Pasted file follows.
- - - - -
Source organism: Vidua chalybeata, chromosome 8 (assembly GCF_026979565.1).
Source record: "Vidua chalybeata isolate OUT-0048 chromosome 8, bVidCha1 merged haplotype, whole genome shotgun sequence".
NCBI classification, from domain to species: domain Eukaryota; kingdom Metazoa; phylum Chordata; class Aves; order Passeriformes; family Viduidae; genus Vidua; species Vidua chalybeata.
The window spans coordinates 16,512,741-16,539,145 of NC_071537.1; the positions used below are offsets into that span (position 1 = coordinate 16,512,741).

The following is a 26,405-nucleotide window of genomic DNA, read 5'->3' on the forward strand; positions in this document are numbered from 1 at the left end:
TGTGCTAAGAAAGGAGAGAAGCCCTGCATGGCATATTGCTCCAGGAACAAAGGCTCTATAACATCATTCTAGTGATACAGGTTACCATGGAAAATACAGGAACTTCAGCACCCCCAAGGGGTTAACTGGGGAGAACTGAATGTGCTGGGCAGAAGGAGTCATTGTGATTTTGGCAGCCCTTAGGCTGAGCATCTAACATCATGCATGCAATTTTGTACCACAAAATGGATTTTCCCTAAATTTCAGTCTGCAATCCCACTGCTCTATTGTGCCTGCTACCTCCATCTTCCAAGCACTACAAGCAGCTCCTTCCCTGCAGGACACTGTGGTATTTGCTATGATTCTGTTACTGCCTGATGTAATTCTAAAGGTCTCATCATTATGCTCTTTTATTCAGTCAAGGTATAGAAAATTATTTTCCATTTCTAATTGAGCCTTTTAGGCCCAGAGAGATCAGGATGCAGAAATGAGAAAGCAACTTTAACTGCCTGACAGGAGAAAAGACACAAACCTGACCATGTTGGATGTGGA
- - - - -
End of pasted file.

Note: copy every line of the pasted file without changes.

Source organism: Vidua chalybeata, chromosome 8 (assembly GCF_026979565.1).
Source record: "Vidua chalybeata isolate OUT-0048 chromosome 8, bVidCha1 merged haplotype, whole genome shotgun sequence".
NCBI classification, from domain to species: domain Eukaryota; kingdom Metazoa; phylum Chordata; class Aves; order Passeriformes; family Viduidae; genus Vidua; species Vidua chalybeata.
The window spans coordinates 16,512,741-16,539,145 of NC_071537.1; the positions used below are offsets into that span (position 1 = coordinate 16,512,741).

The following is a 26,405-nucleotide window of genomic DNA, read 5'->3' on the forward strand; positions in this document are numbered from 1 at the left end:
TGTGCTAAGAAAGGAGAGAAGCCCTGCATGGCATATTGCTCCAGGAACAAAGGCTCTATAACATCATTCTAGTGATACAGGTTACCATGGAAAATACAGGAACTTCAGCACCCCCAAGGGGTTAACTGGGGAGAACTGAATGTGCTGGGCAGAAGGAGTCATTGTGATTTTGGCAGCCCTTAGGCTGAGCATCTAACATCATGCATGCAATTTTGTACCACAAAATGGATTTTCCCTAAATTTCAGTCTGCAATCCCACTGCTCTATTGTGCCTGCTACCTCCATCTTCCAAGCACTACAAGCAGCTCCTTCCCTGCAGGACACTGTGGTATTTGCTATGATTCTGTTACTGCCTGATGTAATTCTAAAGGTCTCATCATTATGCTCTTTTATTCAGTCAAGGTATAGAAAATTATTTTCCATTTCTAATTGAGCCTTTTAGGCCCAGAGAGATCAGGATGCAGAAATGAGAAAGCAACTTTAACTGCCTGACAGGAGAAAAGACACAAACCTGACCATGTTGGATGTGGA